North Dakota's Big Break
WHY YOU SHOULD CARE
Because the fracking boom might be changing the population dynamics of some of America’s quietest states.
By Anne Miller
In the past few years, you may have heard plenty about fracking — the name for hydraulic fracturing, the process by which we mine the earth for natural gas resources. It’s not without controversy, to say the least, but one of the biggest arguments in favor of fracking is simple: States where it blows up tend to go boom, moneywise.
As it turns out, one of the states experiencing the economic impact the most — along with Texas and Pennsylvania — is North Dakota.
The U.S. Department of Commerce says that last year North Dakota swelled with a 7.6 percent growth in income. But the boom is also a demographic one. The state played host to the nation’s fastest growing county: Williams County, N.D., grew by a whopping 10.7 percent last year, the largest increase in the nation, according to the U.S. Census Bureau. Two of the five fastest-growing metro areas in the nation call North Dakota home, too: Fargo and Bismarck.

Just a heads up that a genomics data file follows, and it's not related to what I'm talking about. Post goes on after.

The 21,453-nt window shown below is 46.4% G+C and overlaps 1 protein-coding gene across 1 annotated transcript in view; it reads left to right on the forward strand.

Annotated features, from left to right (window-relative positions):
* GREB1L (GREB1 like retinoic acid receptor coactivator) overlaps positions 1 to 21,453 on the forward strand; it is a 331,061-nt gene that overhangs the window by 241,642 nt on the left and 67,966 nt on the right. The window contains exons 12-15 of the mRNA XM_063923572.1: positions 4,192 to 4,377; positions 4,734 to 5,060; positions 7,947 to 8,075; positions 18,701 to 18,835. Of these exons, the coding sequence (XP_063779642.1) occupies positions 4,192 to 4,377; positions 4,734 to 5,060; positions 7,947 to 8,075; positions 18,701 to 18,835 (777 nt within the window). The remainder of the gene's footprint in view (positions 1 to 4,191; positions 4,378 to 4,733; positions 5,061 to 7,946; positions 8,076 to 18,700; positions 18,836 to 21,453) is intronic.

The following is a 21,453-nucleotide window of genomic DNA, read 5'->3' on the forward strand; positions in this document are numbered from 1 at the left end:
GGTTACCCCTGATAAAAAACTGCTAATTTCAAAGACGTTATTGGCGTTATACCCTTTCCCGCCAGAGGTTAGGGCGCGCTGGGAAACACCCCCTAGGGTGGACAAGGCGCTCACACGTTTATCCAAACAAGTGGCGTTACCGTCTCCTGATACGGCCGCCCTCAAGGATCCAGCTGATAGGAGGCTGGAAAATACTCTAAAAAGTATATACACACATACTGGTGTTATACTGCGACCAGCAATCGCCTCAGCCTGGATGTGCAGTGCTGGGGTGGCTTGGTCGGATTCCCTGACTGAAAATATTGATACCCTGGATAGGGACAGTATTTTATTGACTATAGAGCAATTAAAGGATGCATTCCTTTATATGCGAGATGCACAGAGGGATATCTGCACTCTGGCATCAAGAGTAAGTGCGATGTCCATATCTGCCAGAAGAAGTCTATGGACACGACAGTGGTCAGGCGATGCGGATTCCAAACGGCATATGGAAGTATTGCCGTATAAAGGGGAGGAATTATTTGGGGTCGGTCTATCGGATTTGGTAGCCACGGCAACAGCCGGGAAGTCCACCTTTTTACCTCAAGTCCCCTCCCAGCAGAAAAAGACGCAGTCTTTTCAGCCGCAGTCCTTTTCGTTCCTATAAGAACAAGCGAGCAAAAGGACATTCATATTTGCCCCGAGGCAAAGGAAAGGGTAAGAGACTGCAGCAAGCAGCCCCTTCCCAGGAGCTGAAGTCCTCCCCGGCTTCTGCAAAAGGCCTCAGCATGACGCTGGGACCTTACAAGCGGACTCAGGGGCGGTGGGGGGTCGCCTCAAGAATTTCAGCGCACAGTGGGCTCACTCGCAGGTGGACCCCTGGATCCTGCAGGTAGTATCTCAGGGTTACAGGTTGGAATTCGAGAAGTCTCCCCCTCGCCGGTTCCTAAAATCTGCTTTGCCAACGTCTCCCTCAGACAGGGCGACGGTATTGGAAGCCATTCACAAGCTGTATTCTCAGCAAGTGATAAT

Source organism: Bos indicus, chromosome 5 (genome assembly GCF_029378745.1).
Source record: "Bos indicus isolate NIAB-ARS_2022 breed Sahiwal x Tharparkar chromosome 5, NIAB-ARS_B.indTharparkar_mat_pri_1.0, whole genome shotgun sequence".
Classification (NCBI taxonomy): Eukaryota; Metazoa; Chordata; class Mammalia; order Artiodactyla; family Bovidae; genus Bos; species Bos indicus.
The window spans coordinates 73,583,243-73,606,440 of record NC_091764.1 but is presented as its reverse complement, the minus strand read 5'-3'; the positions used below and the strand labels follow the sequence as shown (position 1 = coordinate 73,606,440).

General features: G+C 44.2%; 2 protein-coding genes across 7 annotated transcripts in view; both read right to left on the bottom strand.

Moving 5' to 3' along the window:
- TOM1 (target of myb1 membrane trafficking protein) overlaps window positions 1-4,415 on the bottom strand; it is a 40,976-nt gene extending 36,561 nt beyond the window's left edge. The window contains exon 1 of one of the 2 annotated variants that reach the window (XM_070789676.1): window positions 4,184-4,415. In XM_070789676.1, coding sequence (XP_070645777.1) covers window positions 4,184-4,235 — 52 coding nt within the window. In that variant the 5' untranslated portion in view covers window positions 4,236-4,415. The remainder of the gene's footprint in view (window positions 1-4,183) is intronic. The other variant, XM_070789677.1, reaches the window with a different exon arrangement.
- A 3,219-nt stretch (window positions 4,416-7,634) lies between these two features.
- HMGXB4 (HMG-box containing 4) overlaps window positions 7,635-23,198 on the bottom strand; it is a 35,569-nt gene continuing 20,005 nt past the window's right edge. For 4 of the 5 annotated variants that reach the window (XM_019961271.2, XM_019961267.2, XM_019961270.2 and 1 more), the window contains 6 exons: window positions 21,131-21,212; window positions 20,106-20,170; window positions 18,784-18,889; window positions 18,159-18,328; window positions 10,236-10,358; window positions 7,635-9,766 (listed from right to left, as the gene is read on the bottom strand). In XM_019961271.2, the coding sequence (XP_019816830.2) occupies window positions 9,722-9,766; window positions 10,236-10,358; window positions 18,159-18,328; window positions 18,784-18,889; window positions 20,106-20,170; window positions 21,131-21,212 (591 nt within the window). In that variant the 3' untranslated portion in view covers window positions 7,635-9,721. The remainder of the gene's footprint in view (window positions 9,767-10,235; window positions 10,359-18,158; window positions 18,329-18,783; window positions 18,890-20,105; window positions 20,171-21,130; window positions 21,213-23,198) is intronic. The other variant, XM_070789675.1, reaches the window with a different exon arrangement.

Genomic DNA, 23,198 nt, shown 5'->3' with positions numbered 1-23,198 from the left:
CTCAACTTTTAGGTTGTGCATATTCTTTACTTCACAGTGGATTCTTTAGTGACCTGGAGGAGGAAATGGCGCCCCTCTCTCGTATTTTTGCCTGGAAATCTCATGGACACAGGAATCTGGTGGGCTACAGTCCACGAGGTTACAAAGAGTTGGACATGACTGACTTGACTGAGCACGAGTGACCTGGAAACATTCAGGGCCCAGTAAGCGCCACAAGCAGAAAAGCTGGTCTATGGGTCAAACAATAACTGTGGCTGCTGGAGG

And North Dakota also had the lowest unemployment rate in the nation in March: 2.6 percent, according to federal Bureau of Labor Statistics for February. By comparison, Texas, another relatively booming state, had a 5.7 percent rate.
North Dakota can pin its fracking success on the Bakken formation, a subterranean oil and natural gas deposit in rock that modern technology has made tappable in the past few years, sparking a frenzy of investment and jobs. A GED and a trucker’s license, and you could be making $30 an hour, with benefits.
Fracking isn’t objectively the nation’s savior. In addition to its being geographically dependent on underground sources, opponents question the practice’s environmental impact. Fracking — short for the practice of fracturing rock with high-pressured liquid in order to release the oil and natural gas — has also been linked to contaminated drinking water from underground wells near sites.
And just because there’s money and people doesn’t mean there’s enough room for everyone — urban development hasn’t kept up with the boom. Rents for a two-bedroom apartment will set you back $2,500 a month — those are near New York City prices. Ditto for food. One local mom has some choice words for the area’s shopping economy (or lack thereof).
But whether you like it or not, there’s a call emanating: Go West(ish), young man. Just study up on your Coen brothers first.